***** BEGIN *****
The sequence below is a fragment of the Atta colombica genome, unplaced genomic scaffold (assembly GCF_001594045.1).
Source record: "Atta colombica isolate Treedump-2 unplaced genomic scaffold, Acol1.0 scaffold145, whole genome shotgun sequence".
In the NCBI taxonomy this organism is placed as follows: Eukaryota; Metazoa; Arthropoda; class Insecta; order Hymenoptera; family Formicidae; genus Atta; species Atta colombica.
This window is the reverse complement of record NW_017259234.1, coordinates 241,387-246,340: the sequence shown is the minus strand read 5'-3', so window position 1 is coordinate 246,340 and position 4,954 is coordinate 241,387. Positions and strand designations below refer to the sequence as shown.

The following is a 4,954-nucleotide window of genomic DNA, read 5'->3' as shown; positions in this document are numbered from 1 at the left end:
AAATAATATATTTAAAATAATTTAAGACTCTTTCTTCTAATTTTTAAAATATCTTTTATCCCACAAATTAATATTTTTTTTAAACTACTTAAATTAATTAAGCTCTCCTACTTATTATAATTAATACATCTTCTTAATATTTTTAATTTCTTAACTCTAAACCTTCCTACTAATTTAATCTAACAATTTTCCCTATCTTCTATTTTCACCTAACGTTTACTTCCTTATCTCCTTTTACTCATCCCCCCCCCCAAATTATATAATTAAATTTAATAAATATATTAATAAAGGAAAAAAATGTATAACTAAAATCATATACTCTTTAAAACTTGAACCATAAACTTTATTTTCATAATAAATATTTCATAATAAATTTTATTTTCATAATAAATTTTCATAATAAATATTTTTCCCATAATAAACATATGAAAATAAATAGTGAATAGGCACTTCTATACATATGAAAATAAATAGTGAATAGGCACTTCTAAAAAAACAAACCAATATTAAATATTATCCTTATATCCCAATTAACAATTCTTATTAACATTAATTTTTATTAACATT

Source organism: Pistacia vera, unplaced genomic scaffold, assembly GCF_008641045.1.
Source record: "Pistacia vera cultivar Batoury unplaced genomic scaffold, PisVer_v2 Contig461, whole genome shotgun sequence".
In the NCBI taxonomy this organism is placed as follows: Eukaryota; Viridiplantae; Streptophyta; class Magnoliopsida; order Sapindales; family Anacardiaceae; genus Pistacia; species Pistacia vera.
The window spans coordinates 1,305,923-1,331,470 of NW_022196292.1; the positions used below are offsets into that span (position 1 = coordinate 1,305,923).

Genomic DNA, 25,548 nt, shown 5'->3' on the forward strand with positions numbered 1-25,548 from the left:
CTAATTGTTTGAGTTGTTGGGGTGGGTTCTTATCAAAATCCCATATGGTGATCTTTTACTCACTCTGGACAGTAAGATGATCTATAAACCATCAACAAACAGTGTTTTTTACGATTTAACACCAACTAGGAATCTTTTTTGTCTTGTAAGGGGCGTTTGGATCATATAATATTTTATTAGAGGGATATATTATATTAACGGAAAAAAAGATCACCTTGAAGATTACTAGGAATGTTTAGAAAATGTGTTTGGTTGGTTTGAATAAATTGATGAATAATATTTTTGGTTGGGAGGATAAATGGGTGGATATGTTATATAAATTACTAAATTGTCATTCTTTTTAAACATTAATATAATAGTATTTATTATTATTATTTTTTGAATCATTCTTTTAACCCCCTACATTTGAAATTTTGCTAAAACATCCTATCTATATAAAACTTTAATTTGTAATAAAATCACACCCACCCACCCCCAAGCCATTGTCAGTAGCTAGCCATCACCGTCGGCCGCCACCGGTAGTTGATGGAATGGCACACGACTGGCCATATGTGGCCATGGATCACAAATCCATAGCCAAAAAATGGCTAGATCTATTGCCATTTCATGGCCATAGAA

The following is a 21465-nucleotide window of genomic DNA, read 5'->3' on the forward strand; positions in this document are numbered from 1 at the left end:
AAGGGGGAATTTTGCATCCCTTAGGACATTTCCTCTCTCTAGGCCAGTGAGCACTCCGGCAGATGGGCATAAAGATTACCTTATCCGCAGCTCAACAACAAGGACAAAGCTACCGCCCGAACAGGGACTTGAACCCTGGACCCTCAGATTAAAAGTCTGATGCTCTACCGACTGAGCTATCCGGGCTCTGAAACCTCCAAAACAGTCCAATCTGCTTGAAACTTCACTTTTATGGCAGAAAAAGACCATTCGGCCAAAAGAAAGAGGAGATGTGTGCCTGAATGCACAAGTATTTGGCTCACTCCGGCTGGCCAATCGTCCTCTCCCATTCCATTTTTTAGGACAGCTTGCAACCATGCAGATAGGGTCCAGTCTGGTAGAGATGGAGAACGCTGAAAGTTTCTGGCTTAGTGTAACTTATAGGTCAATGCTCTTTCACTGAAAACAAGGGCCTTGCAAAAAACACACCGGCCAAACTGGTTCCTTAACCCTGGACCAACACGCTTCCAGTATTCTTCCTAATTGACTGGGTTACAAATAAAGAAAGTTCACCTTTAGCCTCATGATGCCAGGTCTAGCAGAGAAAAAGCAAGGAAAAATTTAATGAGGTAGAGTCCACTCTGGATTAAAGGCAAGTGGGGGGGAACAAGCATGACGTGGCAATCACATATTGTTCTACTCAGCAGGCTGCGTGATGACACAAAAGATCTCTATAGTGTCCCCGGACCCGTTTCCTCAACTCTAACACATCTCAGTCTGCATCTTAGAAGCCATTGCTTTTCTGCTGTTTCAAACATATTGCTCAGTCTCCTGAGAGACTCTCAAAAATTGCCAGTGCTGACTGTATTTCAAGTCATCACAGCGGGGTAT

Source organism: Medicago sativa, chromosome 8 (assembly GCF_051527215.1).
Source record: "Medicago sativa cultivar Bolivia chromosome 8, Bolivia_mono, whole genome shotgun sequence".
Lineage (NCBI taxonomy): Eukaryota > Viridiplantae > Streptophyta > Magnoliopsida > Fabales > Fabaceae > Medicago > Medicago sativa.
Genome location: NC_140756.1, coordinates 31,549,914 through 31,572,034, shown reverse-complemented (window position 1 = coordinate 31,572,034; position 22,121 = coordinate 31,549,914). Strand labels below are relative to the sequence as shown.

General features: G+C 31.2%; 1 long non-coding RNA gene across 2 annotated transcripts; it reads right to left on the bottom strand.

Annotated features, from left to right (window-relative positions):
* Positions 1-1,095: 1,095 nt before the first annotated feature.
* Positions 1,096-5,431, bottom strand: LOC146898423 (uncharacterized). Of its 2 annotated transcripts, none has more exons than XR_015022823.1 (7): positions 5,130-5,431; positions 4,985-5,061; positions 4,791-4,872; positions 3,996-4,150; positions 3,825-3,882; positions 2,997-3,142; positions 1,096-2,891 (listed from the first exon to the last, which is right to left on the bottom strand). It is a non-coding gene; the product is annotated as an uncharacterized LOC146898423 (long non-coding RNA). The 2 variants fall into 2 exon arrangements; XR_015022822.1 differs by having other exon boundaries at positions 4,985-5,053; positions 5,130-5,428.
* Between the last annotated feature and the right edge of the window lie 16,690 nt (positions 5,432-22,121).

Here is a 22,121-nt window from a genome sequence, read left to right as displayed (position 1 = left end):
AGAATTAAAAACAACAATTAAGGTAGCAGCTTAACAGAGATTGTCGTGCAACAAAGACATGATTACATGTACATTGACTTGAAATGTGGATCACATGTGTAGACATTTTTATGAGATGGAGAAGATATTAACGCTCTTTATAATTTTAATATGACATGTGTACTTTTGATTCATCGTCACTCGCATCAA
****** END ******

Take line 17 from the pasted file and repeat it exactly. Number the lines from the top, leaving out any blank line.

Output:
Lineage (NCBI taxonomy): Eukaryota > Viridiplantae > Streptophyta > Magnoliopsida > Fabales > Fabaceae > Medicago > Medicago sativa.